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In Ubud: not much to eat, lots of prayer, no love

Once bursting with tourists, Bali's spiritual capital looks like a ghost town

Fifteen months into the COVID-19 pandemic, and 15 years after his first visit, writer and photographer Ian Lloyd Neubauer returned to the Balinese tourist town of Ubud to see how it has fared.  

UBUD, Indonesia -- My first visit to Ubud, in 2006, coincided with the launch of "Eat, Pray, Love," the bestselling memoir of an American traveler, Elizabeth Gilbert, who finds inner peace and love in this idyllic temple town set in the river valleys of central Bali. A place of moss-grown Hindu temples, winding alleys, lush green rice paddies and hidden waterfalls, Ubud was as enchanting as the book suggested.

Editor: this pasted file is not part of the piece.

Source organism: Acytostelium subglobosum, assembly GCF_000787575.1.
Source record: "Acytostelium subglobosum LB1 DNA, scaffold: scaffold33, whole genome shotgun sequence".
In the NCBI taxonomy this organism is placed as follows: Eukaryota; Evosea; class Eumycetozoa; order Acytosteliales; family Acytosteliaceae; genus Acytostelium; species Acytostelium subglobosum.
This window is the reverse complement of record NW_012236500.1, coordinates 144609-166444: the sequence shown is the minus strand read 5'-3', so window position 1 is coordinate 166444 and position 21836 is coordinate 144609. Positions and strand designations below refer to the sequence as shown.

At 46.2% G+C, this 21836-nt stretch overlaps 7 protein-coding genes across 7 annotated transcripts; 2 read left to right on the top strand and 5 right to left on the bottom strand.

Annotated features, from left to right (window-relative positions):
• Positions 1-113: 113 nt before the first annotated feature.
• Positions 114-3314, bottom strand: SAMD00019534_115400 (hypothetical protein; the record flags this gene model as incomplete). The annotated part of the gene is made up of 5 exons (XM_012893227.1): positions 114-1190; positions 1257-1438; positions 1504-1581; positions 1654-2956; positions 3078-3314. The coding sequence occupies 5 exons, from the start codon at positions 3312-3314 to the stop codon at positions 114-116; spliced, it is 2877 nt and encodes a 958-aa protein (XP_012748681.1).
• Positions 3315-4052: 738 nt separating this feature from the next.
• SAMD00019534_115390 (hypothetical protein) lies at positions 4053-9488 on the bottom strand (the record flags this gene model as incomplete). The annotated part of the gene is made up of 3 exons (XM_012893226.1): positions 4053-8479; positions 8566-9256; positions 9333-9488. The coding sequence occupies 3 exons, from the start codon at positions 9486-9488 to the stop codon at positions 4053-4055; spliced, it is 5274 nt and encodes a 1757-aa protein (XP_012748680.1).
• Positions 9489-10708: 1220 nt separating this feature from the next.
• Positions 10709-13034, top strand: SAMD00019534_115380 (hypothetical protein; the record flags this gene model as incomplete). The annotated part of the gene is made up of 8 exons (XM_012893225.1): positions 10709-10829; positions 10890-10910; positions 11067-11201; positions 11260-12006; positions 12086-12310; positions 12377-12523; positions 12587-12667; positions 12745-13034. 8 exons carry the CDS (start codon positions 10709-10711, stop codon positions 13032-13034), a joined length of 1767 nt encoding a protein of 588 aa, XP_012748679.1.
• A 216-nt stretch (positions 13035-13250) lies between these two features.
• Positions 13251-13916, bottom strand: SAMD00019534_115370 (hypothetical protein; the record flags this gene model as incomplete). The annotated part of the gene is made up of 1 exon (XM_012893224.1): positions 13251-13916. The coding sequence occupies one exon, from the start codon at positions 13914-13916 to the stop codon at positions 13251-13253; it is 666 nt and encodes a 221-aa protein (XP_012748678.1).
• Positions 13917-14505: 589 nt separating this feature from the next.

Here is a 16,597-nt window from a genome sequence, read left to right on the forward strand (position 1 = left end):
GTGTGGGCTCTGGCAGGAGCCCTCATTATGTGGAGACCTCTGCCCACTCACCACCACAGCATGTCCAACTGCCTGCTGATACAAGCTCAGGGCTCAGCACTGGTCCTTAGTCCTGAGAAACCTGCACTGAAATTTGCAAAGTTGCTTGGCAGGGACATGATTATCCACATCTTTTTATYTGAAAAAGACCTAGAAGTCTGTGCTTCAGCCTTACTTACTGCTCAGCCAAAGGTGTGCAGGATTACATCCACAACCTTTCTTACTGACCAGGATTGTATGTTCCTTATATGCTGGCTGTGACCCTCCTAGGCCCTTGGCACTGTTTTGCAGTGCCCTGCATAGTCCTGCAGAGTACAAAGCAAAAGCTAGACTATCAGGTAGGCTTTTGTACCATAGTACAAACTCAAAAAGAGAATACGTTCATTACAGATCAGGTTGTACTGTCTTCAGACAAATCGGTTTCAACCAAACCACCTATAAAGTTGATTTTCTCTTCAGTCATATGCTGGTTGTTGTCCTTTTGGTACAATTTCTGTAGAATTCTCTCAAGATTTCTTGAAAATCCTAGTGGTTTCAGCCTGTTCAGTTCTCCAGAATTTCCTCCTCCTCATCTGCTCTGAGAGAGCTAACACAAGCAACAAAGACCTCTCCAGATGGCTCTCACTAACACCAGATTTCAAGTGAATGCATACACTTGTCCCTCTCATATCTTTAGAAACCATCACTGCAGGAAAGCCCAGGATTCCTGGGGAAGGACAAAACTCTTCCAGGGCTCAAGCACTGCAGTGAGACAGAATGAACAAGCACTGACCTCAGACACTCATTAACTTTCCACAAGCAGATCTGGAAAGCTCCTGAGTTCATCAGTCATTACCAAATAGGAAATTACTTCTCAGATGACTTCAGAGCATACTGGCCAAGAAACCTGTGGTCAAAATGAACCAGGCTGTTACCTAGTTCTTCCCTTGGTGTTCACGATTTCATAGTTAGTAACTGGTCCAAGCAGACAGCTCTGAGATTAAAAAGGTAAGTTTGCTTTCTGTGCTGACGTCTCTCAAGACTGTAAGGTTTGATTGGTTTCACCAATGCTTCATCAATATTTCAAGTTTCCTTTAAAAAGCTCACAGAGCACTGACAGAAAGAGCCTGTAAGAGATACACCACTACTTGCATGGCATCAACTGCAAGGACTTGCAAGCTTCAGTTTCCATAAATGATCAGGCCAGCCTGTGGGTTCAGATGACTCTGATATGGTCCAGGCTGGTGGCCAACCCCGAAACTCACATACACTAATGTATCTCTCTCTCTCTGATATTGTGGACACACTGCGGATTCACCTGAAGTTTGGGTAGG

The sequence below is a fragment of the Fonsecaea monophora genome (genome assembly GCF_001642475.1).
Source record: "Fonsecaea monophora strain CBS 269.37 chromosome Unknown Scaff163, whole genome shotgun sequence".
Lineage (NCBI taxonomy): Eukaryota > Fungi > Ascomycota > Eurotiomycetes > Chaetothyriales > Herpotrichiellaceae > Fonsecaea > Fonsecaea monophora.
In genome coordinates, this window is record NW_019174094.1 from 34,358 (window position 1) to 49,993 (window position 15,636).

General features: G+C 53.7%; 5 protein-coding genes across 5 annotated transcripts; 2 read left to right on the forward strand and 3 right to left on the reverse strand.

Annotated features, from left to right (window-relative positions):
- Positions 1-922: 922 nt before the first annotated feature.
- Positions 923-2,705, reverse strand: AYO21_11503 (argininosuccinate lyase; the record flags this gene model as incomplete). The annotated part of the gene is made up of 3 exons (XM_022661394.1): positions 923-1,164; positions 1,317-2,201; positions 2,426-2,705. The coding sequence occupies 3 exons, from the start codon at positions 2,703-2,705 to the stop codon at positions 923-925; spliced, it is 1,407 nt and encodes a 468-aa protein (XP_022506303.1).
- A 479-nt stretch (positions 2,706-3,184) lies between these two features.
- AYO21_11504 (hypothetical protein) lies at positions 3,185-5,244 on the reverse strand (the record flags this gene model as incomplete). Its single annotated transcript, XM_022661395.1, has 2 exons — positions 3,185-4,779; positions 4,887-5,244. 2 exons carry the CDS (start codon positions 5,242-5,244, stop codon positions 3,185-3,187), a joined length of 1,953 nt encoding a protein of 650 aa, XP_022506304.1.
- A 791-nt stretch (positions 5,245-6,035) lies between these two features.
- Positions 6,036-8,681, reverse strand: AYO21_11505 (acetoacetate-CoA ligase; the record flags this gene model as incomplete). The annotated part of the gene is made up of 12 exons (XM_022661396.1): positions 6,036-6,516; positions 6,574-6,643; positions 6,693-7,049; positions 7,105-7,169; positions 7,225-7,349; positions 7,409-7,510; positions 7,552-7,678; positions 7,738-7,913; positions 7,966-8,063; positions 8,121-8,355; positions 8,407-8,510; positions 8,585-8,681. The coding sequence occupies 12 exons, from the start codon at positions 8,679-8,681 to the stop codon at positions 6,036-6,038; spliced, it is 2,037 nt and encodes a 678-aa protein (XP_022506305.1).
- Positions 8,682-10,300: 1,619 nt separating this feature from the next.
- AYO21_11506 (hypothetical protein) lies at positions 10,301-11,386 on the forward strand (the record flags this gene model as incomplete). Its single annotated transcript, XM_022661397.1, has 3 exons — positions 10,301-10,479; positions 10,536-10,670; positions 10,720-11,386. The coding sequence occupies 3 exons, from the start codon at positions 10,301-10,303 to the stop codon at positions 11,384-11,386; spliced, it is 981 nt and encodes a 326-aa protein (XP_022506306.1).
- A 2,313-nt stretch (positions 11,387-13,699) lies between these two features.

Coupled with a Hollywood blockbuster ("Eat Pray Love," 2010), the story helped turn Ubud, long known to locals as the spiritual capital of Bali, into one of the world's wellness travel capitals. Backpackers, yogis, hippies, foodies, travel writers, billionaires, movie stars, rock stars, presidents -- they all came to Ubud.

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